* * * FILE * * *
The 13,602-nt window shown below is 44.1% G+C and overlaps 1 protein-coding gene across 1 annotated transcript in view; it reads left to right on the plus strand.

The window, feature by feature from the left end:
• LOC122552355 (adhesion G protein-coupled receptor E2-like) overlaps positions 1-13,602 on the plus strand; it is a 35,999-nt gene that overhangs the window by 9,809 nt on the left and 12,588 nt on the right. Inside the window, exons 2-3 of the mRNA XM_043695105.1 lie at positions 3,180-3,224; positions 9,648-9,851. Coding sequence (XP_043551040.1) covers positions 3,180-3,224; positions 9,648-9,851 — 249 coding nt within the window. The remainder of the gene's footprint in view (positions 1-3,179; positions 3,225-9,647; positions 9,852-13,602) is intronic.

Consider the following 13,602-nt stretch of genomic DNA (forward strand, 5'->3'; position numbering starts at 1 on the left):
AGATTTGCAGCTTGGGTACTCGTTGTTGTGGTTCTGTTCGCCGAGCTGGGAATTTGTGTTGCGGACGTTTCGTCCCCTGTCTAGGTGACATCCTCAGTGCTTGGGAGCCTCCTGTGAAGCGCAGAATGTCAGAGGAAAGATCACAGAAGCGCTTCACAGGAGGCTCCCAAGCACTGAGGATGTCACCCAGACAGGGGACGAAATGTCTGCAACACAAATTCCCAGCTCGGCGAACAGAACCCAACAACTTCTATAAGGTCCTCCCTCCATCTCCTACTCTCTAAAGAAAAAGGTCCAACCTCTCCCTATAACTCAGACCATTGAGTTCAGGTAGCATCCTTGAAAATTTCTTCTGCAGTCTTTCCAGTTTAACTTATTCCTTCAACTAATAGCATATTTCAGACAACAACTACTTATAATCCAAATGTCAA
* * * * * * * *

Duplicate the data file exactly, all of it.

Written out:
The 13,602-nt window shown below is 44.1% G+C and overlaps 1 protein-coding gene across 1 annotated transcript in view; it reads left to right on the plus strand.

The window, feature by feature from the left end:
• LOC122552355 (adhesion G protein-coupled receptor E2-like) overlaps positions 1-13,602 on the plus strand; it is a 35,999-nt gene that overhangs the window by 9,809 nt on the left and 12,588 nt on the right. Inside the window, exons 2-3 of the mRNA XM_043695105.1 lie at positions 3,180-3,224; positions 9,648-9,851. Coding sequence (XP_043551040.1) covers positions 3,180-3,224; positions 9,648-9,851 — 249 coding nt within the window. The remainder of the gene's footprint in view (positions 1-3,179; positions 3,225-9,647; positions 9,852-13,602) is intronic.

Consider the following 13,602-nt stretch of genomic DNA (forward strand, 5'->3'; position numbering starts at 1 on the left):
AGATTTGCAGCTTGGGTACTCGTTGTTGTGGTTCTGTTCGCCGAGCTGGGAATTTGTGTTGCGGACGTTTCGTCCCCTGTCTAGGTGACATCCTCAGTGCTTGGGAGCCTCCTGTGAAGCGCAGAATGTCAGAGGAAAGATCACAGAAGCGCTTCACAGGAGGCTCCCAAGCACTGAGGATGTCACCCAGACAGGGGACGAAATGTCTGCAACACAAATTCCCAGCTCGGCGAACAGAACCCAACAACTTCTATAAGGTCCTCCCTCCATCTCCTACTCTCTAAAGAAAAAGGTCCAACCTCTCCCTATAACTCAGACCATTGAGTTCAGGTAGCATCCTTGAAAATTTCTTCTGCAGTCTTTCCAGTTTAACTTATTCCTTCAACTAATAGCATATTTCAGACAACAACTACTTATAATCCAAATGTCAA